Endymion is named for the mortal in Greek mythology for whom Zeus granted immortality. In 1967, this parade became so famous that observers start snagging spots on the street early in the morning, despite the fact that the parade does not start until the evening. It is estimated that this parade tosses more than fifteen million throws.
When the Krewe of Bacchus was founded in 1968, it broke Carnival tradition by staging a Sunday night parade with bigger and more spectacular floats than any other parade at Mardi Gras. Now, the Krewe of Bacchus is one of the most revered parades in Carnival history. With more than thirty-one animated floats, this parade has Las Vegas-type entertainment, dancers, and celebrity appearances as Bacchus, the Greek god of wine.
The Krewe of Rex resists the use of technology in their parade with elaborately hand-painted floats. The originators of Carnival colors gold, green, and purple, they have held more parades than any other organization in Mardi Gras history. They are the oldest participating group in Mardi Gras and hold fast to the traditions of the holiday as they parade through the streets.
There is more to Mardi Gras than parades. Many other attractions await visitors and offer historical views of the traditions, food, and fame.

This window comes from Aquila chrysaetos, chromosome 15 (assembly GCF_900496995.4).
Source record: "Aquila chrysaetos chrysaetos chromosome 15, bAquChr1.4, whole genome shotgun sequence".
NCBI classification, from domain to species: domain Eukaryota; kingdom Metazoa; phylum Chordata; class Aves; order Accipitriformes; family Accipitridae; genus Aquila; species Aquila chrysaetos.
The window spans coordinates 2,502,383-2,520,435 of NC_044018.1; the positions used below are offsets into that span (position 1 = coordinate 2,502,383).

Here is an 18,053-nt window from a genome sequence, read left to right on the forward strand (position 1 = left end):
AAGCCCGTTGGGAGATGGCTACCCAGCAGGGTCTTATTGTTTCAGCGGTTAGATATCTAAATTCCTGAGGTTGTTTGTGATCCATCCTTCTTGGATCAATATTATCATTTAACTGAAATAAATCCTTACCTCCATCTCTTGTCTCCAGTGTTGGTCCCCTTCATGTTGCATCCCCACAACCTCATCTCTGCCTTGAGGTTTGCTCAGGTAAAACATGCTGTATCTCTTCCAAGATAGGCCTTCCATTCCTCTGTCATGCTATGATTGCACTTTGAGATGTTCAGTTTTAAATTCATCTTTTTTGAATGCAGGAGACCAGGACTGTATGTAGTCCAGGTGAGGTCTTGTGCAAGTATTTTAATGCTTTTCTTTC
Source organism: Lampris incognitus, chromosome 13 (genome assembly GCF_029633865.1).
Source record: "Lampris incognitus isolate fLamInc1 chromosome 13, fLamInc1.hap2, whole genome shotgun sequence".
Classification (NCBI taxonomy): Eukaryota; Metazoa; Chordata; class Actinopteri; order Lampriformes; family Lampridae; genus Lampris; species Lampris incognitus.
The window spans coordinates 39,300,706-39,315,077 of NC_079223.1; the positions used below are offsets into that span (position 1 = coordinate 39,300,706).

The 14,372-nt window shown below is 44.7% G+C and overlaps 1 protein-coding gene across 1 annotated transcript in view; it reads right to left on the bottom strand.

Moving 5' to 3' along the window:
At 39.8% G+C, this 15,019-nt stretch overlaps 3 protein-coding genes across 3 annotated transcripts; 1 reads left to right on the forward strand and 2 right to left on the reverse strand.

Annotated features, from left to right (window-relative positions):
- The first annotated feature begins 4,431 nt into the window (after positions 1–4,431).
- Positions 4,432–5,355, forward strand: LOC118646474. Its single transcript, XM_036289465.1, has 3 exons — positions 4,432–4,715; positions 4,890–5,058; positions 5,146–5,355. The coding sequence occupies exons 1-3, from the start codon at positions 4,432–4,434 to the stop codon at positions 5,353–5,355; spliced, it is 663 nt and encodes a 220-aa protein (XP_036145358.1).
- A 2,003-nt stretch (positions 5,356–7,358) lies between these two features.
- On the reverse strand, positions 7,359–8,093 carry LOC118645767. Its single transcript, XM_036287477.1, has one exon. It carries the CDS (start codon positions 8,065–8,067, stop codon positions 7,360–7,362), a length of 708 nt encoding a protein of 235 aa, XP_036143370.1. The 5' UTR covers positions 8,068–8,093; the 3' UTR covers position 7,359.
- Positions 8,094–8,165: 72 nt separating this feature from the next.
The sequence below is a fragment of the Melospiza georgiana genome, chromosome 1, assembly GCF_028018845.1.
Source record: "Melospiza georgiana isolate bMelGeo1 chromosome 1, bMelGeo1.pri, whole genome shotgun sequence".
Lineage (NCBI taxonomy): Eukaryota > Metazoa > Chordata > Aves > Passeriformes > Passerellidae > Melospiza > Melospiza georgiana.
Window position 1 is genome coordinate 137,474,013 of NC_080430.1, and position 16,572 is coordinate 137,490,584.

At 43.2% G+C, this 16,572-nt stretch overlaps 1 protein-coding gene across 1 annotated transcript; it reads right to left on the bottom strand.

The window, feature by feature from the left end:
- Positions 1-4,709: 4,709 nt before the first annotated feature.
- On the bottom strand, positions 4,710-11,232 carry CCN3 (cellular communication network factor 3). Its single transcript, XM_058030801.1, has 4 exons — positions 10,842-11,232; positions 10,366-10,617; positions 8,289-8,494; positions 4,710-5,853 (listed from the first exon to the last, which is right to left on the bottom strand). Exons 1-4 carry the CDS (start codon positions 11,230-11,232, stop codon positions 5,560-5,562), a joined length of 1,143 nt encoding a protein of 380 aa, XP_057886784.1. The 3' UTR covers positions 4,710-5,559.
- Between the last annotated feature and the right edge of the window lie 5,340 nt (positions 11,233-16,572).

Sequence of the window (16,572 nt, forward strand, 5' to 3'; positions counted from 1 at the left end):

Kern Studios builds breathtaking floats that fill the streets in parades and celebrations. Visitors can see how Mardi Gras comes to life at Mardi Gras World, tour the massive studios where floats originate, and dress up in costumes to each King Cake. Watch historic videos and eat New Orleans food year-round at the on-site cafe with a view of the Mississippi River.
Germaine Cazenave Wells Mardi Gras Museum features Mardi Gras Carnival attire and other French memorabilia. It is an excellent place for visitors to go back in time and see where the traditions started.
Antoine’s Restaurant lines its walls with celebrity visitors and is lavishly decorated in green and gold. The restaurant encourages reservations to ensure visitors enjoy their dining experience. Antoine’s is an exclusive experience requiring a strict dress code, and 175 years of tradition come together for an unforgettable meal.
The Steamboat Natchez provides a buffet-style Creole dinner with classic dishes like fried fish, Creole creamed spinach, and bread pudding with white chocolate sauce. Diners enjoy live music and a unique dining experience cruising on the Mighty Mississippi.